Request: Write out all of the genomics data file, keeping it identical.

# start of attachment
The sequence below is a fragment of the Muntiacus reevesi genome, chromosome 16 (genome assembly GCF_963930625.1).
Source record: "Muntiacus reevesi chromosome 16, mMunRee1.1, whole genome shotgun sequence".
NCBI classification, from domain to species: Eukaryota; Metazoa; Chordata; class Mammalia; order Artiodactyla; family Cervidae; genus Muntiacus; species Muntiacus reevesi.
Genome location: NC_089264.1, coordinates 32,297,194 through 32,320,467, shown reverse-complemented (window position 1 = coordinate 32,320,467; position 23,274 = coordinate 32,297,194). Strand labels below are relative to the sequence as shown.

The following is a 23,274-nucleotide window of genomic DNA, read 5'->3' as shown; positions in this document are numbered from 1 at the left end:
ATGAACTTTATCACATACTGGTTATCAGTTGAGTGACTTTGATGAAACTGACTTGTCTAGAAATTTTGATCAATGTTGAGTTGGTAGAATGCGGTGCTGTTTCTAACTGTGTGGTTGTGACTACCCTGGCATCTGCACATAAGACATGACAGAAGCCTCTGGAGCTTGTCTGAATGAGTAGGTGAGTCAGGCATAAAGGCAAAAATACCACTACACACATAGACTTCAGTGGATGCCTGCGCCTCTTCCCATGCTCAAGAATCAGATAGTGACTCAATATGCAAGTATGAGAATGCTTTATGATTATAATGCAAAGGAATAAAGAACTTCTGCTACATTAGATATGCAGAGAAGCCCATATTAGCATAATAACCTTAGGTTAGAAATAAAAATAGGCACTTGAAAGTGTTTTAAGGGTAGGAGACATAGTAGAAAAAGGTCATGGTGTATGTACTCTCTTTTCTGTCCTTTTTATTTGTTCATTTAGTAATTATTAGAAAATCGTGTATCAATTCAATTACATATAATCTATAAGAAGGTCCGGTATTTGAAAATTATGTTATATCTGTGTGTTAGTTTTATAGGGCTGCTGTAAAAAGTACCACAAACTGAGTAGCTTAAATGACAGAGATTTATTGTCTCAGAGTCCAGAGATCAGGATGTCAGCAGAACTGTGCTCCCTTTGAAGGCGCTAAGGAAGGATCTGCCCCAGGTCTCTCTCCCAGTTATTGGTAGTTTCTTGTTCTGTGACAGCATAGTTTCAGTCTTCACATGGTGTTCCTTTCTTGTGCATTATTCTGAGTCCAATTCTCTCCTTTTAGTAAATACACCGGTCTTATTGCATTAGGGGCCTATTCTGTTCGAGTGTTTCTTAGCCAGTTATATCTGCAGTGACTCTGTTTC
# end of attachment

The sequence below is a fragment of the Muntiacus reevesi genome, chromosome 16 (genome assembly GCF_963930625.1).
Source record: "Muntiacus reevesi chromosome 16, mMunRee1.1, whole genome shotgun sequence".
NCBI classification, from domain to species: Eukaryota; Metazoa; Chordata; class Mammalia; order Artiodactyla; family Cervidae; genus Muntiacus; species Muntiacus reevesi.
Genome location: NC_089264.1, coordinates 32,297,194 through 32,320,467, shown reverse-complemented (window position 1 = coordinate 32,320,467; position 23,274 = coordinate 32,297,194). Strand labels below are relative to the sequence as shown.

The following is a 23,274-nucleotide window of genomic DNA, read 5'->3' as shown; positions in this document are numbered from 1 at the left end:
ATGAACTTTATCACATACTGGTTATCAGTTGAGTGACTTTGATGAAACTGACTTGTCTAGAAATTTTGATCAATGTTGAGTTGGTAGAATGCGGTGCTGTTTCTAACTGTGTGGTTGTGACTACCCTGGCATCTGCACATAAGACATGACAGAAGCCTCTGGAGCTTGTCTGAATGAGTAGGTGAGTCAGGCATAAAGGCAAAAATACCACTACACACATAGACTTCAGTGGATGCCTGCGCCTCTTCCCATGCTCAAGAATCAGATAGTGACTCAATATGCAAGTATGAGAATGCTTTATGATTATAATGCAAAGGAATAAAGAACTTCTGCTACATTAGATATGCAGAGAAGCCCATATTAGCATAATAACCTTAGGTTAGAAATAAAAATAGGCACTTGAAAGTGTTTTAAGGGTAGGAGACATAGTAGAAAAAGGTCATGGTGTATGTACTCTCTTTTCTGTCCTTTTTATTTGTTCATTTAGTAATTATTAGAAAATCGTGTATCAATTCAATTACATATAATCTATAAGAAGGTCCGGTATTTGAAAATTATGTTATATCTGTGTGTTAGTTTTATAGGGCTGCTGTAAAAAGTACCACAAACTGAGTAGCTTAAATGACAGAGATTTATTGTCTCAGAGTCCAGAGATCAGGATGTCAGCAGAACTGTGCTCCCTTTGAAGGCGCTAAGGAAGGATCTGCCCCAGGTCTCTCTCCCAGTTATTGGTAGTTTCTTGTTCTGTGACAGCATAGTTTCAGTCTTCACATGGTGTTCCTTTCTTGTGCATTATTCTGAGTCCAATTCTCTCCTTTTAGTAAATACACCGGTCTTATTGCATTAGGGGCCTATTCTGTTCGAGTGTTTCTTAGCCAGTTATATCTGCAGTGACTCTGTTTC